March 24, 2013
The First Date for a Half-Senate Election is 3 August
Leader of Opposition Business Christopher Pyne was this morning referring to a half-Senate election in July, though it was unclear whether he was referring to a campaign or an election date.
However, let me add some clarity. There can be an election campaign in July, but it is clear from the Electoral Act and past High Court interpretations of the Constitution that the first possible polling date for a half-Senate election is Saturday 3 August.
This all stems from the second paragraph of Section 13 of the Constitution. It reads
The election to fill vacant places shall be made within one year before the places are to become vacant.
Paragraph three in Section 13, defining when the terms of Senators begin, makes reference to “day of his election”, but paragraph two above refers only to “election”.
The High Court stated in its judgment on Vardon v O’Loghlin  that “The term ‘election’ in that section does not mean the day of nomination or the polling day alone, but comprises the whole proceedings from the issue of the writ to the valid return.”
On that interpretation by the High Court, the writ for a half-Senate election cannot be issued before 1 July, and the Commonwealth Electoral Act then makes Saturday 3 August the first possible polling date for a half-Senate election.
Writs for a House election can be issued up to 58 days ahead of polling day, which means about 7 June ahead of a possible 3 August election, but the half-Senate election writs would have to wait for 1 July.
The Opposition is proposing to table a no-confidence motion when the House of Representatives resumes in May. This will be the first no-confidence motion moved by the Opposition in this term, previous attempts actually being attempts to suspend standing orders to allow an immediate censure or no-confidence motion. It would be hard for the government not to take on this motion for debate. Accepting the motion for debate would invoke standing orders allowing members more time to speak.
If this motion passed, it would create a conundrum. The Prime Minister would have to visit the Governor-General and offer advice. That advice could be for an early election, but having lost confidence, the Governor-General would not have to accept the advice.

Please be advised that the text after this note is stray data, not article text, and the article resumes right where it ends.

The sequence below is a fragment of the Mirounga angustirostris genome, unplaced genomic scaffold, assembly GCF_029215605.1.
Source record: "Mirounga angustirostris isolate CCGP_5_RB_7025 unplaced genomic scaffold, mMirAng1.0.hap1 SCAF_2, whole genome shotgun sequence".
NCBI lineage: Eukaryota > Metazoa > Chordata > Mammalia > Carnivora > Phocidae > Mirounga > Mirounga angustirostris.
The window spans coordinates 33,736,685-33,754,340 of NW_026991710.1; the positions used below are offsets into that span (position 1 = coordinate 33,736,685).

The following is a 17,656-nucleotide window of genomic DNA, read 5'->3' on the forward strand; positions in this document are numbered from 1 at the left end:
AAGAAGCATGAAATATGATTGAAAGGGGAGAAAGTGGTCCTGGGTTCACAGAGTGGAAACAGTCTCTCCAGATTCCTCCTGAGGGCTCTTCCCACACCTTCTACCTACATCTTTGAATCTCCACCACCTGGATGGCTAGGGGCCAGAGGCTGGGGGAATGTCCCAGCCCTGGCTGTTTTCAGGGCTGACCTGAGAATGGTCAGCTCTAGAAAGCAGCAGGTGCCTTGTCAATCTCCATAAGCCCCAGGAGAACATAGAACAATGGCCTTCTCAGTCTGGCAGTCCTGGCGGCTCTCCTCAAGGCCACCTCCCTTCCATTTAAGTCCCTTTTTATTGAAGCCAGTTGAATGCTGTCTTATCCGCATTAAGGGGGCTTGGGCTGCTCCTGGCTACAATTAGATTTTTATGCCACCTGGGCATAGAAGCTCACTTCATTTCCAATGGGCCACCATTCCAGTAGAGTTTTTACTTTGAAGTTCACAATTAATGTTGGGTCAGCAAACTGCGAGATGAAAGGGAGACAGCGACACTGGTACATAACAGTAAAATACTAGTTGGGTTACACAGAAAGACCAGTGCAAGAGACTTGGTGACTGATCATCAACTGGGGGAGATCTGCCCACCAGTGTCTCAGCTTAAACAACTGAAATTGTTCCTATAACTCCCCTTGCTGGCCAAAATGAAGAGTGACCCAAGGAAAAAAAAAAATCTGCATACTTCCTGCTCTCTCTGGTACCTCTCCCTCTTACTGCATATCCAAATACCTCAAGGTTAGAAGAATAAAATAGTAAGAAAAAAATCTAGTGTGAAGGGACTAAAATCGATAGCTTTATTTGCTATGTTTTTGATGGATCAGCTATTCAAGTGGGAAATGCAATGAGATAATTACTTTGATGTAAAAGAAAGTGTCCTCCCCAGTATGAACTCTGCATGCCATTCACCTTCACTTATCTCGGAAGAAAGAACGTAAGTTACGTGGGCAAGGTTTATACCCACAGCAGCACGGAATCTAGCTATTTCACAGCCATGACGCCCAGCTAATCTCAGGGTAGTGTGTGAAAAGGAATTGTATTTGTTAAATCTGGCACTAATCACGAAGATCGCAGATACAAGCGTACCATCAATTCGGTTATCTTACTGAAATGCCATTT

So what could happen? The Prime Minister could resign in favour of another Labor Leader who would then have to prove they have the confidence of the House.
Alternatively, the Independents could choose to switch sides and back an Abbott government for the balance of the current term. Presumably that would be until the first chance of a half-Senate election on 3 August.
I think the most likely outcome of losing a confidence vote is an early House election, along with the four Territory Senators. A separate half-Senate election would then have to be held between 3 August 2013 and late May 2014.
As I wrote last year, the half-Senate date problem means that it may no longer be in the interests of the Coalition to have an early election.
However, to maintain the pressure on the government, the Opposition must continue to call for an early election, to continue with its position that the nation is best served by bringing an end to the current parliament and government as soon as possible.
But the defeat of the government in May and an early election would bring on a change of government at a new House election but leave the current Senate in place, apart from the four Territory Senators. The new government would then have to face at the very least a half-Senate election by the end of May 2014.
However, there would be one advantage for the Coalition in an early election. It would reset the clock on double dissolutions. The new government would find itself with almost a year to engineer a doube dissolution trigger. And with no half-Senate election being held, there would no Senators in waiting to complicate when a double dissolution trigger could be used.
Posted by Antony Green on March 24, 2013 at 10:55 AM in Election Date Speculation, Federal Politics and Governments | Permalink